After 26 years as director, with one of the longest tenures of any art museum leader in the country, Dr. Mitchell D. Kahan announced to the Akron Art Museum’s Board of Trustees that his resignation, effective January 2, 2013, and assume the title of Director Emeritus. Janice Driesbach joined the staff in August after a yearlong national search, as the museum’s new Chief Curator and was named Interim Director in December.

The colder weather hasn’t slowed down this mammoth year. Sculpture exhibitions Adolph Gottlieb: Sculptor  and New Artifacts: Works by Brent Kee Young and Sungsoo Kim opened in late October.  In November, tribute was paid to Dr. Mitchell D. Kahan during a formal dinner on November 10 and a community day on November 11. Holiday mART expanded its hours to reach more people this year and the popular Island of Misfit Toys once again sold out.

You might think all of this is enough for one year, but think again. Just as many people were planning their final holiday shopping or how to best spend the time off with family, the Akron Art Museum announced a pledge from museum supporters Rick and Alita Rogers as the lead gift for the design and construction of its long awaited outdoor sculpture garden. The completed outdoor gallery and multi-use space will bear the name of Bruce and Susanne Rogers, Rick’s parents, who are among Akron’s most devoted community boosters.

From September to December, we added 131 new objects, many of which were donated in honor of Mitchell.  The museum’s commitment to photography holds strong and over half of the works in the collection are photographs. You can check out the museum’s collection at www.AkronArtMuseum.org/collection.

As for the blog, some of the most popular posts have been The Q is Blue!, Staff Interview: Special Events Manager Sheri Stallsmith and Photographic Masks from the Collection.  We have some posts planned for the next couple of months that we can’t wait to share with you.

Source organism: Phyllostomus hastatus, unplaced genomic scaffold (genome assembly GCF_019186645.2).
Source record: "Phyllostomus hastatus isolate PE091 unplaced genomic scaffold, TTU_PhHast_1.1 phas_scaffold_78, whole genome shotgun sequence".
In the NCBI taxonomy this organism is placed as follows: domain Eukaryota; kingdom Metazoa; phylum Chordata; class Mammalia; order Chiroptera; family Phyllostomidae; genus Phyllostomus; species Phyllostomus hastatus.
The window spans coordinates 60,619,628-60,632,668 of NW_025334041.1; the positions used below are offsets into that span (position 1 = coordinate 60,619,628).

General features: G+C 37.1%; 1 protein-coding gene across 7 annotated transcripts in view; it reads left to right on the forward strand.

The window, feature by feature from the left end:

Don’t think the Akron Art Museum will rest on its laurel in 2013. As the search for a new director continues, the museum will open some amazing exhibitions and put on some great events.

 The Snowy Day and the Art of Ezra Jack Keats pays tribute to award-winning author and illustrator Ezra Jack Keats (1916–1983), the first to feature an African-American protagonist in modern full-color picture books and will open on March 16, 2013. The exhibition Draw Me a Story (February 9 – August 4, 2013) will celebrate Keats’s legacy and the power of visual literacy and multiculturalism. Elementary students from area schools will created collaborative picture books. The student artists will also meet and work with award-winning children’s book author and illustrator Duncan Tonatiuh, who will be here in the spring.

Drawn entirely from the museum’s collection, Danny Lyon: Bikeriders highlights one of the artist’s most celebrated bodies of works. Now, nearly 50 years after their creation, the images retain their original power and raw energy. Line Color Illusion: 40 Years of Julian Stanczak showcases paintings and prints collected by the Akron Art Museum since 1970. The exhibition documents both Julian Stanczak’s impressive career as a master of color and the museum’s longstanding commitment to his work.

Art and Ale returns this year on March 8 and the galleries will even be open for the first hour! Get your tickets now to take advantage of special pricing. Meanwhile, kids and teens will be delighted with our studio class offerings, but don’t wait to sign up because these classes are in demand.

As always, check out the website, Facebook, Twitter and this blog for the most up-to-date Akron Art Museum information.

Last Downtown@Dusk of the Summer ft. Zydeco Kings

Thursday, August 9
6:30 – 9:30 pm